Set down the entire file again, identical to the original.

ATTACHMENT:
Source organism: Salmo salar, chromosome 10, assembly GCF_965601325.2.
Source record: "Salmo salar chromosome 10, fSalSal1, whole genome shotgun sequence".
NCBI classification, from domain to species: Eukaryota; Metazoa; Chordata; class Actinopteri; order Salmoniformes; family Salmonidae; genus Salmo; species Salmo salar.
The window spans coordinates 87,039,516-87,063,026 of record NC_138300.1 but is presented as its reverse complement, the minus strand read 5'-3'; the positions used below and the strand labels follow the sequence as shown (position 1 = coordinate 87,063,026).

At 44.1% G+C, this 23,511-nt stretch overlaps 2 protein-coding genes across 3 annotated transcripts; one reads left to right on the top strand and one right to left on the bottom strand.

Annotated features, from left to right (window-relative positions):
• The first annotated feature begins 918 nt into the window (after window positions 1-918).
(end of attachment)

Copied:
Source organism: Salmo salar, chromosome 10, assembly GCF_965601325.2.
Source record: "Salmo salar chromosome 10, fSalSal1, whole genome shotgun sequence".
NCBI classification, from domain to species: Eukaryota; Metazoa; Chordata; class Actinopteri; order Salmoniformes; family Salmonidae; genus Salmo; species Salmo salar.
The window spans coordinates 87,039,516-87,063,026 of record NC_138300.1 but is presented as its reverse complement, the minus strand read 5'-3'; the positions used below and the strand labels follow the sequence as shown (position 1 = coordinate 87,063,026).

At 44.1% G+C, this 23,511-nt stretch overlaps 2 protein-coding genes across 3 annotated transcripts; one reads left to right on the top strand and one right to left on the bottom strand.

Annotated features, from left to right (window-relative positions):
• The first annotated feature begins 918 nt into the window (after window positions 1-918).